On Tolerance And Evangelism

On Tolerance And Evangelism

What do we accept?
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I have been exploring what it means to be tolerant of others and to what extent we should practice this tolerance. Tolerance is defined as "the ability or willingness to tolerate something, in particular the existence of opinions or behavior that one does not necessarily agree with." Ethics comes into play here. Where should we draw the line between what we should accept though do not agree with, and what we should not accept because it is obviously a detriment to you, or to others and society in general? For example, we should be tolerant of the religious beliefs of others, but we should not be tolerant of racial or religious hate. Drawing this line, and even seeing the line, can be trying.

In the past few days, I have let this topic overlap with evangelism, whether it is religious or otherwise. If we are to spread the word of our beliefs and ask others to follow them as well, are we being intolerant of what they already believe? I think there is an open and accepting way to go about doing this, and I prefer to call it discussion rather than evangelism. Though I am using evangelism in a broad sense, the definition of it is "the spreading of the Christian gospel by public preaching or personal witness."

I was raised within the Church, so I am no stranger to evangelism, gospel, or preaching. Within a church setting, it is a voluntary experience, much like you may choose to listen to your favorite band or support a local theater. However, public evangelism is where I see intolerance. It may have worked in the past; I'm talking in the time of Jesus Christ. But now, it feels extreme.

On campus, there are some radicals who shout what I believe to be obscenities because they target people and are anything but accepting of them. I usually stop and listen for a bit, but decide to move on rather than participate. Perhaps next time I should engage in a discussion so I can practice accepting them though they may not accept me. This may be beneficial to the both of us.

We are individuals thrown into a pot of soup with over seven billion other ingredients. Sure, many of our flavors are the same, but no one spoonful is identical to any other. We are in this pot together, though, whether we like it or not. Why spend so much time and energy in judgment, anger, hate, or intolerance?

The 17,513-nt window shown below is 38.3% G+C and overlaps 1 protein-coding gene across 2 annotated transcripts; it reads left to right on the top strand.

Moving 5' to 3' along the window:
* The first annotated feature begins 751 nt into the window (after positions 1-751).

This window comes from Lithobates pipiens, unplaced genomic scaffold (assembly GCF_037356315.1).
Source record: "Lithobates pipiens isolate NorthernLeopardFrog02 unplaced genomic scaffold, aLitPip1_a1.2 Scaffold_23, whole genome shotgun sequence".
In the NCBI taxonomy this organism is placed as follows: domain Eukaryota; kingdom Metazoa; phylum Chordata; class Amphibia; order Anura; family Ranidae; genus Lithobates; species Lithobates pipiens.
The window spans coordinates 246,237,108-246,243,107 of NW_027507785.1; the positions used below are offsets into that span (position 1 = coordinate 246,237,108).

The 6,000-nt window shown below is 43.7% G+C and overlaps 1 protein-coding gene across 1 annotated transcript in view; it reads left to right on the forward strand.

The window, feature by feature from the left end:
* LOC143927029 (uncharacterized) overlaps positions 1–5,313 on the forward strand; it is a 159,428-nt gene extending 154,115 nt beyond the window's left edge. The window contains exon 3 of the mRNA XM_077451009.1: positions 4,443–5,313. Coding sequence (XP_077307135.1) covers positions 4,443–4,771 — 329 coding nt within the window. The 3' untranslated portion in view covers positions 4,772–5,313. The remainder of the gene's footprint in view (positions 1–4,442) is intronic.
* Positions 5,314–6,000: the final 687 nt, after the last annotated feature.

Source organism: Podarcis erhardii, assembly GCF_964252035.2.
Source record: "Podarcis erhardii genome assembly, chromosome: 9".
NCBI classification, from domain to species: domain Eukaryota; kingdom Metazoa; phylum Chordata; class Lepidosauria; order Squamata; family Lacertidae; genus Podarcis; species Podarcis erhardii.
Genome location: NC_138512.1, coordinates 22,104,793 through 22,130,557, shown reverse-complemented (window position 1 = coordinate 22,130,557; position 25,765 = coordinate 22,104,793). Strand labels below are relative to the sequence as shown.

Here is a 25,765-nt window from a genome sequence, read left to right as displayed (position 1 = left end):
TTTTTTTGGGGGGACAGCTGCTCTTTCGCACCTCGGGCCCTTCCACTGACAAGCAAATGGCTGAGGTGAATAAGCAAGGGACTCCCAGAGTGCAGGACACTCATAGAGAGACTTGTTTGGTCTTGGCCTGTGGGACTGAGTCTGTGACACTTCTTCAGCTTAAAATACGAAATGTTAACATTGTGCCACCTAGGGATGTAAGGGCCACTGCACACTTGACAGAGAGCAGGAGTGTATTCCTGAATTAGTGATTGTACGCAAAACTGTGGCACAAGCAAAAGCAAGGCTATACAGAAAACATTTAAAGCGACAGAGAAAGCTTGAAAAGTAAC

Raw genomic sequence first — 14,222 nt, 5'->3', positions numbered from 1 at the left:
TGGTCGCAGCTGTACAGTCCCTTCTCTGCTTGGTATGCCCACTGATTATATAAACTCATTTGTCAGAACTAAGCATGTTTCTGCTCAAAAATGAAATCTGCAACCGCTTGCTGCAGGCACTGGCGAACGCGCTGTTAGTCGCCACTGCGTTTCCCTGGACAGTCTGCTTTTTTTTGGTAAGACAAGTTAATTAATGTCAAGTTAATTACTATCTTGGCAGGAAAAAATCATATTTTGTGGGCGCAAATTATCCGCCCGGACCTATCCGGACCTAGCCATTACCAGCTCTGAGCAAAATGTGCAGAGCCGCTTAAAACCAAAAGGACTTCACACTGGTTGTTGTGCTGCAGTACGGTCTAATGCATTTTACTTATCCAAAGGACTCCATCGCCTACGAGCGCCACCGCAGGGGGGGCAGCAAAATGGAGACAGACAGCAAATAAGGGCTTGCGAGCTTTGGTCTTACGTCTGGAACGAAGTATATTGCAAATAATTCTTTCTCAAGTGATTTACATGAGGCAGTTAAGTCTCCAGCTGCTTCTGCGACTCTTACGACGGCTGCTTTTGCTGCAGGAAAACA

The first step towards peace is tolerance. Accept that everyone around you has a unique culture and life experience. From there, we can discuss them and understand who they are. Perhaps they are filled with hate. Show them what love is like instead, rather than fighting them and showing them that their hate works. It does not work, and it is not sustainable.

One of my role models when it comes to love and acceptance is Fred Rogers. Here are a few of his quotes that I will leave you with:

"How sad it is that we give up on people who are just like us?"

“Love isn't a state of perfect caring. It is an active noun like struggle. To love someone is to strive to accept that person exactly the way he or she is, right here and now.”

"The greatest gift you give someone is your honest self."


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To The Parent Who Chose Addiction

Thank you for giving me a stronger bond with our family.

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When I was younger I resented you, I hated every ounce of you, and I used to question why God would give me a parent like you. Not now. Now I see the beauty and the blessings behind having an addict for a parent. If you're reading this, it isn't meant to hurt you, but rather to thank you.

Thank you for choosing your addiction over me.

Throughout my life, you have always chosen the addiction over my programs, my swim meets or even a simple movie night. You joke about it now or act as if I never questioned if you would wake up the next morning from your pill and alcohol-induced sleep, but I thank you for this. I thank you because I gained a relationship with God. The amount of time I spent praying for you strengthened our relationship in ways I could never explain.

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Thank you for giving me a stronger bond with our family.

The amount of hurt and disappointment our family has gone through has brought us closer together. I have a relationship with Nanny and Pop that would never be as strong as it is today if you had been in the picture from day one. That in itself is a blessing.

Thank you for showing me how to love.

From your absence, I have learned how to love unconditionally. I want you to know that even though you weren't here, I love you most of all. No matter the amount of heartbreak, tears, and pain I've felt, you will always be my greatest love.

Thank you for making me strong.

Thank you for leaving and for showing me how to be independent. From you, I have learned that I do not need anyone else to prove to me that I am worthy of being loved. From you, I have learned that life is always hard, but you shouldn't give into the things that make you feel good for a short while, but should search for the real happiness in life.

Most of all, thank you for showing me how to turn my hurt into motivation.

I have learned that the cycle of addiction is not something that will continue into my life. You have hurt me more than anyone, but through that hurt, I have pushed myself to become the best version of myself.

Thank you for choosing the addiction over me because you've made me stronger, wiser, and loving than I ever could've been before.

Cover Image Credit: http://crashingintolove.tumblr.com/post/62246881826/pieffysessanta-tumblr-com

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